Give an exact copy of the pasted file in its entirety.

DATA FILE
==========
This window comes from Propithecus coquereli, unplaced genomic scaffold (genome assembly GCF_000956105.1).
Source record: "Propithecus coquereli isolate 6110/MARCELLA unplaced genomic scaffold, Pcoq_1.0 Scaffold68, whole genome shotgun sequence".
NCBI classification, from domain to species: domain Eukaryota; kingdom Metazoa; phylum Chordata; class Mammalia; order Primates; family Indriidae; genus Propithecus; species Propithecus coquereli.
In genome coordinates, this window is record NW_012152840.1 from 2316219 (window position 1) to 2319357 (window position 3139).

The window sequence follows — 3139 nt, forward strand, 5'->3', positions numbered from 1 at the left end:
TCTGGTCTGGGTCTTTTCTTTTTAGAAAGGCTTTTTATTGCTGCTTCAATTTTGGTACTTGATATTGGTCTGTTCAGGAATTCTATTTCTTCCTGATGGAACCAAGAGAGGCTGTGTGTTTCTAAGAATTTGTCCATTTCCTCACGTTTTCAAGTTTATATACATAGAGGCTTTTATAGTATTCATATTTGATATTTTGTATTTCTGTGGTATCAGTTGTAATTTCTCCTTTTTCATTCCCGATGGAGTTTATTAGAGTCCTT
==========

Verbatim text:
This window comes from Propithecus coquereli, unplaced genomic scaffold (genome assembly GCF_000956105.1).
Source record: "Propithecus coquereli isolate 6110/MARCELLA unplaced genomic scaffold, Pcoq_1.0 Scaffold68, whole genome shotgun sequence".
NCBI classification, from domain to species: domain Eukaryota; kingdom Metazoa; phylum Chordata; class Mammalia; order Primates; family Indriidae; genus Propithecus; species Propithecus coquereli.
In genome coordinates, this window is record NW_012152840.1 from 2316219 (window position 1) to 2319357 (window position 3139).

The window sequence follows — 3139 nt, forward strand, 5'->3', positions numbered from 1 at the left end:
TCTGGTCTGGGTCTTTTCTTTTTAGAAAGGCTTTTTATTGCTGCTTCAATTTTGGTACTTGATATTGGTCTGTTCAGGAATTCTATTTCTTCCTGATGGAACCAAGAGAGGCTGTGTGTTTCTAAGAATTTGTCCATTTCCTCACGTTTTCAAGTTTATATACATAGAGGCTTTTATAGTATTCATATTTGATATTTTGTATTTCTGTGGTATCAGTTGTAATTTCTCCTTTTTCATTCCCGATGGAGTTTATTAGAGTCCTT